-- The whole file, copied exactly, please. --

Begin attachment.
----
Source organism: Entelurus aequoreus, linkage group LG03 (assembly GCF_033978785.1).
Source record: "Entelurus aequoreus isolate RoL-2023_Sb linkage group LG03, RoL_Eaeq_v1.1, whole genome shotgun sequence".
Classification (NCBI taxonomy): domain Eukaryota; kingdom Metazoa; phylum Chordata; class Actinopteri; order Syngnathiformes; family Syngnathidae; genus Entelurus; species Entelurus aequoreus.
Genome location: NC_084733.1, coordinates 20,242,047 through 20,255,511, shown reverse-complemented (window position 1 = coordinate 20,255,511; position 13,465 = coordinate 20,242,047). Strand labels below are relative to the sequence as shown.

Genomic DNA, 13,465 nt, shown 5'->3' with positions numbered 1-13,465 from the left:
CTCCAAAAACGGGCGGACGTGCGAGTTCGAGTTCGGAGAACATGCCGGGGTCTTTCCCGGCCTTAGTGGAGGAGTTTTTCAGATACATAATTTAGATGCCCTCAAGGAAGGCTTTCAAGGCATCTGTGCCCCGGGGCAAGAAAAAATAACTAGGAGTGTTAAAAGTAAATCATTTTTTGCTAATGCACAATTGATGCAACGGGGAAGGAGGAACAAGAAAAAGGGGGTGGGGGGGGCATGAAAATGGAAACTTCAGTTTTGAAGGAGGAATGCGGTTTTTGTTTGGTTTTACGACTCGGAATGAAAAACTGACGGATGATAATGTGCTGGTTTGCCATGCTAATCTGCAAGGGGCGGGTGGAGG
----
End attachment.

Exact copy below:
Source organism: Entelurus aequoreus, linkage group LG03 (assembly GCF_033978785.1).
Source record: "Entelurus aequoreus isolate RoL-2023_Sb linkage group LG03, RoL_Eaeq_v1.1, whole genome shotgun sequence".
Classification (NCBI taxonomy): domain Eukaryota; kingdom Metazoa; phylum Chordata; class Actinopteri; order Syngnathiformes; family Syngnathidae; genus Entelurus; species Entelurus aequoreus.
Genome location: NC_084733.1, coordinates 20,242,047 through 20,255,511, shown reverse-complemented (window position 1 = coordinate 20,255,511; position 13,465 = coordinate 20,242,047). Strand labels below are relative to the sequence as shown.

Genomic DNA, 13,465 nt, shown 5'->3' with positions numbered 1-13,465 from the left:
CTCCAAAAACGGGCGGACGTGCGAGTTCGAGTTCGGAGAACATGCCGGGGTCTTTCCCGGCCTTAGTGGAGGAGTTTTTCAGATACATAATTTAGATGCCCTCAAGGAAGGCTTTCAAGGCATCTGTGCCCCGGGGCAAGAAAAAATAACTAGGAGTGTTAAAAGTAAATCATTTTTTGCTAATGCACAATTGATGCAACGGGGAAGGAGGAACAAGAAAAAGGGGGTGGGGGGGGCATGAAAATGGAAACTTCAGTTTTGAAGGAGGAATGCGGTTTTTGTTTGGTTTTACGACTCGGAATGAAAAACTGACGGATGATAATGTGCTGGTTTGCCATGCTAATCTGCAAGGGGCGGGTGGAGG